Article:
See below eight things you must not say to your single friends. According Krysti Wilkinson who came up with these tips, “people who happen to be single are so much more than their relationship status”
- “Oh… Sorry…”: “I’m always confused why my telling people I’m single gets the same response as sharing a cancer diagnosis.” Instead of apologizing, give your friend the freedom to express how they actually feel about their relationship status.
- “How Are You Still Single?”: Being surprised that someone great is single assumes that there is something inherently wrong with single people.
- “You Should Date (Name of Mutual Friend/Co-Worker/Cousin)”: If you must play matchmaker, ask before you start.
- “Wow, You Must Have So Much Free Time!”: True, singles just have one person’s schedule to keep tract of instead of two, however there are so many other important parts of their days that have nothing to do with their love lives.
- “Use This Time To Better Yourself!”: Saying this ‘gift’ of free time allows singles to become the best version of themselves sometimes comes off as claiming that people in relationships don’t need to do the same.
- “Marriage Is So Great!”: I’m not anti-marriage or anti-relationships. But non-singles need to realize that marriage is already portrayed as the ideal in so many facets of life—in movies, in pop culture, and especially the Church. We don’t need more voices telling us how perfect having a plus one makes your life.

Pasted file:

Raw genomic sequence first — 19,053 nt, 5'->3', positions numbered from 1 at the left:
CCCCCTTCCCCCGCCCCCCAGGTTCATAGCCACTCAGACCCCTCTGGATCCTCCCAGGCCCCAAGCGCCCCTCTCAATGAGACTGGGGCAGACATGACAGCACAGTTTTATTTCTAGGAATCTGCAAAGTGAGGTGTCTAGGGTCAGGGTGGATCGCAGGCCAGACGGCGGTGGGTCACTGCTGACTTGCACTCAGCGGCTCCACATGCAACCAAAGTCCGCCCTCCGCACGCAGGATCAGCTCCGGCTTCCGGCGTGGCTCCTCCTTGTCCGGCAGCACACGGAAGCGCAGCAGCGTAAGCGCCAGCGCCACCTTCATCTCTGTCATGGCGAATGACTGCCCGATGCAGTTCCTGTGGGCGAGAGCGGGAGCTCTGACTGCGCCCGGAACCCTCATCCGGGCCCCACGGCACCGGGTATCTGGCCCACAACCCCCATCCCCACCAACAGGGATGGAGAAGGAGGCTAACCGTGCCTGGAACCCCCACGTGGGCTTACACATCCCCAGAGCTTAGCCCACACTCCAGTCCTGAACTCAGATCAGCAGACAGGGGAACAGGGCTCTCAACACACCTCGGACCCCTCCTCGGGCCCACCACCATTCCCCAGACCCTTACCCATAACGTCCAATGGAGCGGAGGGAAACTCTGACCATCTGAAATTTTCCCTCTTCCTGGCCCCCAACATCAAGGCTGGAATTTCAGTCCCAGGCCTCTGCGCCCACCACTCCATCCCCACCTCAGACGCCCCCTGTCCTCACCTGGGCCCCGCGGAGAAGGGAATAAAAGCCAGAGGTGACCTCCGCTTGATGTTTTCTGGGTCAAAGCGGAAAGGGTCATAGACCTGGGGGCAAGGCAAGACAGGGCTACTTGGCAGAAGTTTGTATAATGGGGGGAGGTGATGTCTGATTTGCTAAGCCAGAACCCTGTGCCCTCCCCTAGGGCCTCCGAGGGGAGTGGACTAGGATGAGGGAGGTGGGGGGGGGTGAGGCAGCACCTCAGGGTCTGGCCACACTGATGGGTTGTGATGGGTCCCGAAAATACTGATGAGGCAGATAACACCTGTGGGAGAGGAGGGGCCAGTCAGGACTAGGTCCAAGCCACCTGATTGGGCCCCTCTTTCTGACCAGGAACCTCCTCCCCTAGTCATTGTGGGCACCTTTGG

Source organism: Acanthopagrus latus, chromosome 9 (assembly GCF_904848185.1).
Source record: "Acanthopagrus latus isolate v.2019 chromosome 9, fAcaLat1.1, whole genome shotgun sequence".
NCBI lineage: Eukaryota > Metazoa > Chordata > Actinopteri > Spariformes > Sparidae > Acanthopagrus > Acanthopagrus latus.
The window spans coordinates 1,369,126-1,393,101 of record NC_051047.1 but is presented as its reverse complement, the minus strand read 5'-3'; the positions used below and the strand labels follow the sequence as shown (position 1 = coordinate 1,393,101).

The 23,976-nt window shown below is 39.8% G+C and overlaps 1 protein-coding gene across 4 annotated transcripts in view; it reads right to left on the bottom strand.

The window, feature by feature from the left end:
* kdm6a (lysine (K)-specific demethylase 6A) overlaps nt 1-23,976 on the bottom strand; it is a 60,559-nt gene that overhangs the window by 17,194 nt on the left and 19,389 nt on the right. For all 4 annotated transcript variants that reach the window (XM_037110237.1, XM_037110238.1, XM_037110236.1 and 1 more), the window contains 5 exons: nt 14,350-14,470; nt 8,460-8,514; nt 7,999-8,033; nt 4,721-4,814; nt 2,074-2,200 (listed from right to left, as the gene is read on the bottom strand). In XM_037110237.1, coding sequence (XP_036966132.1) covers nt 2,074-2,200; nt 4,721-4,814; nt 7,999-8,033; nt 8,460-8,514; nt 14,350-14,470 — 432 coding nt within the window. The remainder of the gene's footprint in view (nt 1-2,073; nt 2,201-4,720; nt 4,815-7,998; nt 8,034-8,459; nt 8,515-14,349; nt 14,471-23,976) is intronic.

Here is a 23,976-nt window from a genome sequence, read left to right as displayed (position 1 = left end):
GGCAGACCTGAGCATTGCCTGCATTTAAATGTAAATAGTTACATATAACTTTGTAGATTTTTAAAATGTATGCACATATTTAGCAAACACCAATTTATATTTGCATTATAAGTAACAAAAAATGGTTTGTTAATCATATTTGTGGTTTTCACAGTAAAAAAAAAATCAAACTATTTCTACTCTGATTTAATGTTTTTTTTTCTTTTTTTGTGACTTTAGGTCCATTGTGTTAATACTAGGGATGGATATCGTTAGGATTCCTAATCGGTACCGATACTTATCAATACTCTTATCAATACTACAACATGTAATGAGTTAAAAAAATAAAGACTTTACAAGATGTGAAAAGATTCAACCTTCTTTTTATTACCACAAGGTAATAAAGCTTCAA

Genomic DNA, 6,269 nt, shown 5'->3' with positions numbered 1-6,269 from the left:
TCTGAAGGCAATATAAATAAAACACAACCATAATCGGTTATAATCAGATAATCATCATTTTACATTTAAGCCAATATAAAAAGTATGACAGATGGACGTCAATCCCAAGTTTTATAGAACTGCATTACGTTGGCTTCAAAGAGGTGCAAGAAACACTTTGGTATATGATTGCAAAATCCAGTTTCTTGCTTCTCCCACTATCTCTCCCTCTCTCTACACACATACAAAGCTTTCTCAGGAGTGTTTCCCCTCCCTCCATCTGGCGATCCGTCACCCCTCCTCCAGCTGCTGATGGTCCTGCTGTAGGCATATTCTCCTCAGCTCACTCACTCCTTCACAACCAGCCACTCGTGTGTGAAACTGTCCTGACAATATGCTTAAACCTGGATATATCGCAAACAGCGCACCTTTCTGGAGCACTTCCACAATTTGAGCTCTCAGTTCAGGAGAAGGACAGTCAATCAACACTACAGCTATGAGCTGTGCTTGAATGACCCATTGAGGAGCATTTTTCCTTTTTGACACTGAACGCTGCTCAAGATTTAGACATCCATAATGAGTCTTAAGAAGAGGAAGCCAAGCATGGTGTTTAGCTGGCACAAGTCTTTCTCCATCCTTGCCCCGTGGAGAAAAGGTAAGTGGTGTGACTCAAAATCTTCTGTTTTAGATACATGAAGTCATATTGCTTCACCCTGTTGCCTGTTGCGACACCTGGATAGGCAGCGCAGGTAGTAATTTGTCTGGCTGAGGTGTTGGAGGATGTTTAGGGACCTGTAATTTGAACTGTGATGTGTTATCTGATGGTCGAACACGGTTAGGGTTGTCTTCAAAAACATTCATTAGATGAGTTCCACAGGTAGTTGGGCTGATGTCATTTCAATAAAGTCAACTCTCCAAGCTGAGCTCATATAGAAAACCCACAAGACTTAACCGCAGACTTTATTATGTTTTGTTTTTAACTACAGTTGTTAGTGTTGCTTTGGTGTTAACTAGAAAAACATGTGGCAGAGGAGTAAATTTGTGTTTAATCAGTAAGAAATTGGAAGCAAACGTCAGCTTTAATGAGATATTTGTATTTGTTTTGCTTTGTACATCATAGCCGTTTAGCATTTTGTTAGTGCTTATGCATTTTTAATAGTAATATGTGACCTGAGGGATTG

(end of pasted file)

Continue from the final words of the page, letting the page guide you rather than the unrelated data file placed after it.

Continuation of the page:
- “… That’s Why You’re Single”: Never say this, even if you’ve heard them joke about it from time to time. Reasons for being single are usually not up for discussion with mere acquaintances—they are typically very personal and unique to each person. Making a joke out of it does more harm than good.
- “…I can’t Even Imagine Being Single. I Don’t Know How You Do It.”: Many people really enjoy being single, so your friend might not need you to commiserate with them. Instead, ask some questions to find out what else is going on in your friend’s life. Relationships aside, life can be rough. School is stressful, work is never ending, family can drive you crazy. See what in particular your friend is struggling with, and offer to be what they need—it could be a listening ear, advice or simply a friend to eat ice cream with.